So traditionally published authors have to worry about competing with themselves. Bookstores just don’t want to order copies of different books that are produced at the same time by the same author.

You can argue that this isn’t rational, because you aren’t really competing with yourself–you’re competing with the million other authors out there. Doesn’t matter. This is reality.

But most indies aren’t in brick-and-mortar bookstores. Most indies only sell online, and for them, the more often they publish, the better. Indies don’t worry about competing with themselves, because the online stores have unlimited shelf space.

If you read the January issue of my Advanced Fiction Writing E-zine, you’ll remember my “Success Equation”, which goes like this:

Success = (Target Audience Size) x Quality x Discoverability x Production

You multiply the four terms on the right to determine your success.

That last term on the right, “Production,” is the number of books you publish per year.

All other things being equal, the higher your Production, the better.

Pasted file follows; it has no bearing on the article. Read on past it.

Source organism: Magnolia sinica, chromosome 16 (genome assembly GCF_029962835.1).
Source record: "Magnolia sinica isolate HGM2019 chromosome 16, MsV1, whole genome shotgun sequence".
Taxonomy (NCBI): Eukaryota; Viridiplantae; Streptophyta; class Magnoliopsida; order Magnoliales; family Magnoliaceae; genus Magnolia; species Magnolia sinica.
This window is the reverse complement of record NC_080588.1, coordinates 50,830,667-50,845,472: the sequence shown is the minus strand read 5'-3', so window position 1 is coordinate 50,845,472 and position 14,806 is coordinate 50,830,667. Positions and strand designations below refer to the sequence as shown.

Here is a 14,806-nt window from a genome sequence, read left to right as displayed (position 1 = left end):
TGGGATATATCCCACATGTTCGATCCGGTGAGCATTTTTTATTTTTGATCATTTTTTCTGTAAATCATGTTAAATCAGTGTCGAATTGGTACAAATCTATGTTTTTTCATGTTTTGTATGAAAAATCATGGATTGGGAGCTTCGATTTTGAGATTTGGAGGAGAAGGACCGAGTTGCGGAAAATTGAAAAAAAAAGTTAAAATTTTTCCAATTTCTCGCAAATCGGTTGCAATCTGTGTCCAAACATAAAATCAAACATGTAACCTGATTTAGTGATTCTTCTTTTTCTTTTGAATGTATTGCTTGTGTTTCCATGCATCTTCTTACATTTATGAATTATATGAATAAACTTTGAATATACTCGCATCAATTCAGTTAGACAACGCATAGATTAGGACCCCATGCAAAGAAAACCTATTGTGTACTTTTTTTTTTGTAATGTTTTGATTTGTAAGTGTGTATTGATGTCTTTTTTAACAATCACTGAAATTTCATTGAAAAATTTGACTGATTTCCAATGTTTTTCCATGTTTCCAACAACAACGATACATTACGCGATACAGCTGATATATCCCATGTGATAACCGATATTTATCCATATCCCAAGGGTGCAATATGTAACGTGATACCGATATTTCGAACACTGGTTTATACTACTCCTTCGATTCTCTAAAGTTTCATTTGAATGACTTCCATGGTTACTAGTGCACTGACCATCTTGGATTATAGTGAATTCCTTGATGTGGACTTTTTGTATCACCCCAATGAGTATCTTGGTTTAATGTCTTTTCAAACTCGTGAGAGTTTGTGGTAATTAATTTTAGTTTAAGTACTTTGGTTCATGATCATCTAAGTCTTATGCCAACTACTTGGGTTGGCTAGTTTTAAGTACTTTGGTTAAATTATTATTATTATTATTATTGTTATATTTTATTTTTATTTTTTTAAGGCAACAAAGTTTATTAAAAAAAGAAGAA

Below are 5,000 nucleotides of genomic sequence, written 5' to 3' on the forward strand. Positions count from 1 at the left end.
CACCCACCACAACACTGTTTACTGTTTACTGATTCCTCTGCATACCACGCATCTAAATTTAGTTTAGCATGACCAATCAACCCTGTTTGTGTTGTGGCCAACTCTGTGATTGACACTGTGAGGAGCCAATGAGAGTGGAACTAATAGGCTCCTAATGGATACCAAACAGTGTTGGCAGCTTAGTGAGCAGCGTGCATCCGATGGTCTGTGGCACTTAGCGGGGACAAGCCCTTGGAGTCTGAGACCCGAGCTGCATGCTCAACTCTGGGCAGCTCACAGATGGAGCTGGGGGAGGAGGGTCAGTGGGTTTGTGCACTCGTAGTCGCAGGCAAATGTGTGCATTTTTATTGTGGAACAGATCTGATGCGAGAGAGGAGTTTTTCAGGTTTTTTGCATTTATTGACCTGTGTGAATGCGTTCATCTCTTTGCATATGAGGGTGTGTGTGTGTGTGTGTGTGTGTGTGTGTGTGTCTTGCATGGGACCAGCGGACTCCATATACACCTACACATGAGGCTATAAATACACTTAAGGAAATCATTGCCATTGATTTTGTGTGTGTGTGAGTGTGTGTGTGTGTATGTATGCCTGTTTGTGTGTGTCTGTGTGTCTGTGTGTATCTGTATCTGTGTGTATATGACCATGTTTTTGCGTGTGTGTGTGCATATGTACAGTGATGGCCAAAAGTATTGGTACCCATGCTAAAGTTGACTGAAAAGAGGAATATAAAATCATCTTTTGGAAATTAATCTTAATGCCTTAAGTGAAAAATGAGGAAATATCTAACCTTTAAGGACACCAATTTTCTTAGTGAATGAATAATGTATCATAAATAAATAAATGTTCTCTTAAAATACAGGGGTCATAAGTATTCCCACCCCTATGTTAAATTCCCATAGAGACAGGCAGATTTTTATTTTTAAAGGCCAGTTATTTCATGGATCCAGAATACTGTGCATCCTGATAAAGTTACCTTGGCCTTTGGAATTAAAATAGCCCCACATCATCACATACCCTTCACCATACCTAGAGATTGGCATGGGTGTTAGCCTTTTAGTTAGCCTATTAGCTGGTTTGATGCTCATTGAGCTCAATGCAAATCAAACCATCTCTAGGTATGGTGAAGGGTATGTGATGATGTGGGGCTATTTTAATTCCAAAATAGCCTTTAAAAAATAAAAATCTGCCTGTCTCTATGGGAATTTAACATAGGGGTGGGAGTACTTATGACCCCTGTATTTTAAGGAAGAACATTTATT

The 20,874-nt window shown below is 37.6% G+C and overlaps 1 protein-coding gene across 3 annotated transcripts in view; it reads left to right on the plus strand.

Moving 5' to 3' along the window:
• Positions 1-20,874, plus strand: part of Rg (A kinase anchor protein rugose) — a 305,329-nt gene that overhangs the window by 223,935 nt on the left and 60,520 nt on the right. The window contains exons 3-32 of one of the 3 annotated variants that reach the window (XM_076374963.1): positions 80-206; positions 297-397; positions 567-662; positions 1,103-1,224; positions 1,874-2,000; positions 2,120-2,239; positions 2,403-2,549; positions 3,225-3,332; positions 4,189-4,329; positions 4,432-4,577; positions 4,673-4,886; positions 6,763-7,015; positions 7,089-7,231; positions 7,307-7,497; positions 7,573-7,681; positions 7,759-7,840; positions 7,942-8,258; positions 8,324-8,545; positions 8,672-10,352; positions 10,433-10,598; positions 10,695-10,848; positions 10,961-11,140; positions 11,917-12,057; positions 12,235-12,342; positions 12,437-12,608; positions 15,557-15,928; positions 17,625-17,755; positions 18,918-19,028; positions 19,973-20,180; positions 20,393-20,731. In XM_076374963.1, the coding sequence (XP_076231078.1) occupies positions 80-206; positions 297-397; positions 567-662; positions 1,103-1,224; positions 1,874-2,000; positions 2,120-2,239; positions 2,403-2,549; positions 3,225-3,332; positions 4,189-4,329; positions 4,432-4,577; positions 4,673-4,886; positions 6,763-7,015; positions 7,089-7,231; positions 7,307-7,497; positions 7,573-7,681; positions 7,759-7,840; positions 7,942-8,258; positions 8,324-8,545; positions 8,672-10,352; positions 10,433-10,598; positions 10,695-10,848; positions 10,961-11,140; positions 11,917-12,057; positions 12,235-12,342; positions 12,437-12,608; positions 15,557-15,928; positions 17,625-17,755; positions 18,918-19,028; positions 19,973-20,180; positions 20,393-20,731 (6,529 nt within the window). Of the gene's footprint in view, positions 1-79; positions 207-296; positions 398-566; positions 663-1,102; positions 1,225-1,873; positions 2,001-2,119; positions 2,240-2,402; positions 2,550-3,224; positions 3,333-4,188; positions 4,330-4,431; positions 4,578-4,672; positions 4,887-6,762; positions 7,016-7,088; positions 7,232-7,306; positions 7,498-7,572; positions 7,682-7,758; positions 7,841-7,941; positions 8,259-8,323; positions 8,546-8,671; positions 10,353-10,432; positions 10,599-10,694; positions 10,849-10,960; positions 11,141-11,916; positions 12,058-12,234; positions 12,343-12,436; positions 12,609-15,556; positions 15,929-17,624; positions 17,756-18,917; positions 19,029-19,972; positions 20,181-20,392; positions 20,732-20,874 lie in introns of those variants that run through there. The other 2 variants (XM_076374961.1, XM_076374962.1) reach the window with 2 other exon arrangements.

So 3 books per year is excellent. If you can maintain the same Quality and produce 4 or 5 or 10 books per year, then all the better.

Good luck, Victoria! I’m glad the Snowflake Method has been helpful to you and I hope you have fun in your writing and build an audience who loves your work.

If you’ve got a question you’d like me to answer in public on this blog, hop on over to my “Ask A Question For My Blog” page and submit your question. I’ll answer them in the order they come in.

 

My New Book on the Snowflake Method

The cover art for my book How to Write a Novel Using the Snowflake Method.Why are so many writers around the world using my Snowflake Method to write their first drafts?